DD: What was it about the character that made you want to take the role?
CB: It was Tyler. When the boss summons, you come. He believed in me. Others didn’t know if they would take a chance on me. I will always be indebted to him. This is my first lead in a movie.
DD: This hasn’t been an easy time, has it?
CB: When I got the call for the movie, I had decided to leave my marriage. I had a five-month- old son. I walked away from a three-year marriage. I was becoming a single mom. I was working with Nia (Long). She is a single mom. We were able to talk to each other. I got advice from her. It was so helpful. I was always the funny one. When I got the role I didn’t know if he wanted me to show everything. I decided to let go and purge. What you see on screen is me funneling everything I was going through. Working on the film when I was going through all of this was therapeutic. It came at the very moment I needed it.
DD: So, given everything you’ve said, you could easily identify with your character.
CB: I have a great respect for women who are doing it on their own. I have the utmost respect. Just having my movie kids was enough for me (laughter).
DD: I’m sorry girl, but your character was crazy for not hooking up quicker with Terry Crews’ character. That boy is fine. What is wrong with you or should I say what is wrong with Lytia?
CB: I think for Lytia, she thought she was damaged goods. Someone convinced her she didn’t deserve love. Society tries to brand mamas like that. In her mind Branson (Terry Crews) was being silly, but in her mind she just couldn’t be getting the attention of a good man. She didn’t think she was worthy.
DD: What did and didn’t you like about your character? She’s a stereotype. She lives in the hood. Her sister is, well, um, er. She has two male children in prison.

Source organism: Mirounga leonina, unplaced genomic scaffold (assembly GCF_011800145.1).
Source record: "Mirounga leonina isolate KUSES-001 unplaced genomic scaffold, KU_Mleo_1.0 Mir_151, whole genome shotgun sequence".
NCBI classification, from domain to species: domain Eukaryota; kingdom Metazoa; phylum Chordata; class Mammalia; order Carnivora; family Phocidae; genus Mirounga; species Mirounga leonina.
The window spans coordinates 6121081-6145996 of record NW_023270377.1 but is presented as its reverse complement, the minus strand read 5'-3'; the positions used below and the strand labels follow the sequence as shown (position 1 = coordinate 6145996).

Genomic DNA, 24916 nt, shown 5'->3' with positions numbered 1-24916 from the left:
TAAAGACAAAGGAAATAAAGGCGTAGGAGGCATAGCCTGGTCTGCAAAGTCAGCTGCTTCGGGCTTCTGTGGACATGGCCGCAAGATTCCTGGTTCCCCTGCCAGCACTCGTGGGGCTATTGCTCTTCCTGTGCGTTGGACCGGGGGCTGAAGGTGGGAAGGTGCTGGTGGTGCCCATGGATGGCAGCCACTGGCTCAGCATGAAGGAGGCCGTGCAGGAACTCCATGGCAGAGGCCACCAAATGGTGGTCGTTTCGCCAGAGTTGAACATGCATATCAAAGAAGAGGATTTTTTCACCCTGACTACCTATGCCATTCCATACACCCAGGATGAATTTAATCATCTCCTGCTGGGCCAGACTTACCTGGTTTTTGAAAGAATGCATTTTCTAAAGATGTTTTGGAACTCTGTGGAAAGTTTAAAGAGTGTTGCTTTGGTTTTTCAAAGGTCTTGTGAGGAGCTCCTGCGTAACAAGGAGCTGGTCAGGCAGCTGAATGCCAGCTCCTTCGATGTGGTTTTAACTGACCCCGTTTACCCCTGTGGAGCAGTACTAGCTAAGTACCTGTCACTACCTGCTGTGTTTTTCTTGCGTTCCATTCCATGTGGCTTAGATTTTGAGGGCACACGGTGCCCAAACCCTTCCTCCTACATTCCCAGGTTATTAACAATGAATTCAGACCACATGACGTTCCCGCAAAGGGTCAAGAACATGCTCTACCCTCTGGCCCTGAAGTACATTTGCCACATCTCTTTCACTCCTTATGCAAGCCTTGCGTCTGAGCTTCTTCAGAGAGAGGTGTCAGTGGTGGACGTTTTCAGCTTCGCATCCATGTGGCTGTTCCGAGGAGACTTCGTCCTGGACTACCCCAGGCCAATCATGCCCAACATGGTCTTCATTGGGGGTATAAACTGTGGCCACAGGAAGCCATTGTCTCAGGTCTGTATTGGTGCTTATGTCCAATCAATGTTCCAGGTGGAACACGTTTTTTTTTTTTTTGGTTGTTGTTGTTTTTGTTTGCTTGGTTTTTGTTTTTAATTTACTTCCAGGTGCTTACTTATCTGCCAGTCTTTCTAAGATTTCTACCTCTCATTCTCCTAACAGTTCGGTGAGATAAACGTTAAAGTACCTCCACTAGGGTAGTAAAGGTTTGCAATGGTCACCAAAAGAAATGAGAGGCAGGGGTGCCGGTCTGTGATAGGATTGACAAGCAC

CB: Oh, Lord, she works in the waffle house. Oh, Lord, she lives in the projects. There are so many Lytias out there. Why can’t they just be? She is doing what she has to do. If she’s perpetuating a stereotype, then sue me.
DD: Talk about the atmosphere on the set while shooting?
CB: Love. We became family. I keep in contact with all of them. We stay in touch with each other. There is something in the Tyler Perry water.
DD: Talk about your one-woman show, Confessions of A Suicidal Diva.
CB: I’ve been working on that for 12 years. It keeps changing. There is nothing to tell you right now. I’m working on it.
DD: You seem to be doing OK for yourself.
CB: I have a staff. I have a nanny. That’s crazy. Black people don’t have nannies. We have Big Mamas.
DD: What else are you working on?
CB: I’m going to be doing a sitcom called, Braddock & Jackson with Kelsey Grammer and Martin Lawrence. I’m playing a 59-year-old woman. Telma Hopkins plays Martin’s mother. I’m working with three icons. We’re going back for a fourth season of For Better Or Worse. I’m working on a one-hour special called Cocoa Brown - One Funny Mama, which should be out in May. I’m also going to be on tour with the show, Cocoa Brown - Don’t Judge Me. It kicks off next month is Albany, Georgia.
Tyler Perry's The Single Moms Club (Lionsgate) is Rated PG-13; Running time: 111 minutes.